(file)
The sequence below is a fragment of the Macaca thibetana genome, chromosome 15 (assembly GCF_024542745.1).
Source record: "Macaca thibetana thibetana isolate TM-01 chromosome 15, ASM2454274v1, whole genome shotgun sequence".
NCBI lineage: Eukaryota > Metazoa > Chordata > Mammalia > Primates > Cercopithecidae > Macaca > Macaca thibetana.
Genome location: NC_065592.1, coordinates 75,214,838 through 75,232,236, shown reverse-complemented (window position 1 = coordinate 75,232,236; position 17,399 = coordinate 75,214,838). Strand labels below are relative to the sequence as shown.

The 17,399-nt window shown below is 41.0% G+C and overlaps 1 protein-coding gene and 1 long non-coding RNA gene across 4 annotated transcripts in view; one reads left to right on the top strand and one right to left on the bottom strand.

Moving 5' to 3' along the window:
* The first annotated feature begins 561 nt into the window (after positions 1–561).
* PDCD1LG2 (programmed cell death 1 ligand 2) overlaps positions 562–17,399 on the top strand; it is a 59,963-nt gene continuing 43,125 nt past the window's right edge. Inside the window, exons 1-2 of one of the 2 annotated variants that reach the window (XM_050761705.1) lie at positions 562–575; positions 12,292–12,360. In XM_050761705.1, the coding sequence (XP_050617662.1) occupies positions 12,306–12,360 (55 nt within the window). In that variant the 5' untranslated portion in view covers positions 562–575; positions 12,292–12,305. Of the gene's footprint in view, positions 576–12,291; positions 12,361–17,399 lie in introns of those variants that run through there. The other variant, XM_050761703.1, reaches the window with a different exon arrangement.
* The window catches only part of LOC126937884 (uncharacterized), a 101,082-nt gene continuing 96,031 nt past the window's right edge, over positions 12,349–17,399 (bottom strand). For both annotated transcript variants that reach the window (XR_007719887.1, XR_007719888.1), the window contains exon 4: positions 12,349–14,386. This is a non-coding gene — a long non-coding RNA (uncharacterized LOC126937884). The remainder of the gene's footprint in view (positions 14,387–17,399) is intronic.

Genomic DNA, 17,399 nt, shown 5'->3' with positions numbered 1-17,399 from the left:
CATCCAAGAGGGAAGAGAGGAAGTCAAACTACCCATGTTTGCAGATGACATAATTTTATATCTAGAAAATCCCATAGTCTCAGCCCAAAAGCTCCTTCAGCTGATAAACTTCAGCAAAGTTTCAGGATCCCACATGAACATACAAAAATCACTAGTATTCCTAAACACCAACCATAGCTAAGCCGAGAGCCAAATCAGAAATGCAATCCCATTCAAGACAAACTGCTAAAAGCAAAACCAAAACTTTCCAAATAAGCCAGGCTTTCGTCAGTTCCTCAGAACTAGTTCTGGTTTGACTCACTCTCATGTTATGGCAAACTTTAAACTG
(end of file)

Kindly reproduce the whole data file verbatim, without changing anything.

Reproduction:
The sequence below is a fragment of the Macaca thibetana genome, chromosome 15 (assembly GCF_024542745.1).
Source record: "Macaca thibetana thibetana isolate TM-01 chromosome 15, ASM2454274v1, whole genome shotgun sequence".
NCBI lineage: Eukaryota > Metazoa > Chordata > Mammalia > Primates > Cercopithecidae > Macaca > Macaca thibetana.
Genome location: NC_065592.1, coordinates 75,214,838 through 75,232,236, shown reverse-complemented (window position 1 = coordinate 75,232,236; position 17,399 = coordinate 75,214,838). Strand labels below are relative to the sequence as shown.

The 17,399-nt window shown below is 41.0% G+C and overlaps 1 protein-coding gene and 1 long non-coding RNA gene across 4 annotated transcripts in view; one reads left to right on the top strand and one right to left on the bottom strand.

Moving 5' to 3' along the window:
* The first annotated feature begins 561 nt into the window (after positions 1–561).
* PDCD1LG2 (programmed cell death 1 ligand 2) overlaps positions 562–17,399 on the top strand; it is a 59,963-nt gene continuing 43,125 nt past the window's right edge. Inside the window, exons 1-2 of one of the 2 annotated variants that reach the window (XM_050761705.1) lie at positions 562–575; positions 12,292–12,360. In XM_050761705.1, the coding sequence (XP_050617662.1) occupies positions 12,306–12,360 (55 nt within the window). In that variant the 5' untranslated portion in view covers positions 562–575; positions 12,292–12,305. Of the gene's footprint in view, positions 576–12,291; positions 12,361–17,399 lie in introns of those variants that run through there. The other variant, XM_050761703.1, reaches the window with a different exon arrangement.
* The window catches only part of LOC126937884 (uncharacterized), a 101,082-nt gene continuing 96,031 nt past the window's right edge, over positions 12,349–17,399 (bottom strand). For both annotated transcript variants that reach the window (XR_007719887.1, XR_007719888.1), the window contains exon 4: positions 12,349–14,386. This is a non-coding gene — a long non-coding RNA (uncharacterized LOC126937884). The remainder of the gene's footprint in view (positions 14,387–17,399) is intronic.

Genomic DNA, 17,399 nt, shown 5'->3' with positions numbered 1-17,399 from the left:
CATCCAAGAGGGAAGAGAGGAAGTCAAACTACCCATGTTTGCAGATGACATAATTTTATATCTAGAAAATCCCATAGTCTCAGCCCAAAAGCTCCTTCAGCTGATAAACTTCAGCAAAGTTTCAGGATCCCACATGAACATACAAAAATCACTAGTATTCCTAAACACCAACCATAGCTAAGCCGAGAGCCAAATCAGAAATGCAATCCCATTCAAGACAAACTGCTAAAAGCAAAACCAAAACTTTCCAAATAAGCCAGGCTTTCGTCAGTTCCTCAGAACTAGTTCTGGTTTGACTCACTCTCATGTTATGGCAAACTTTAAACTG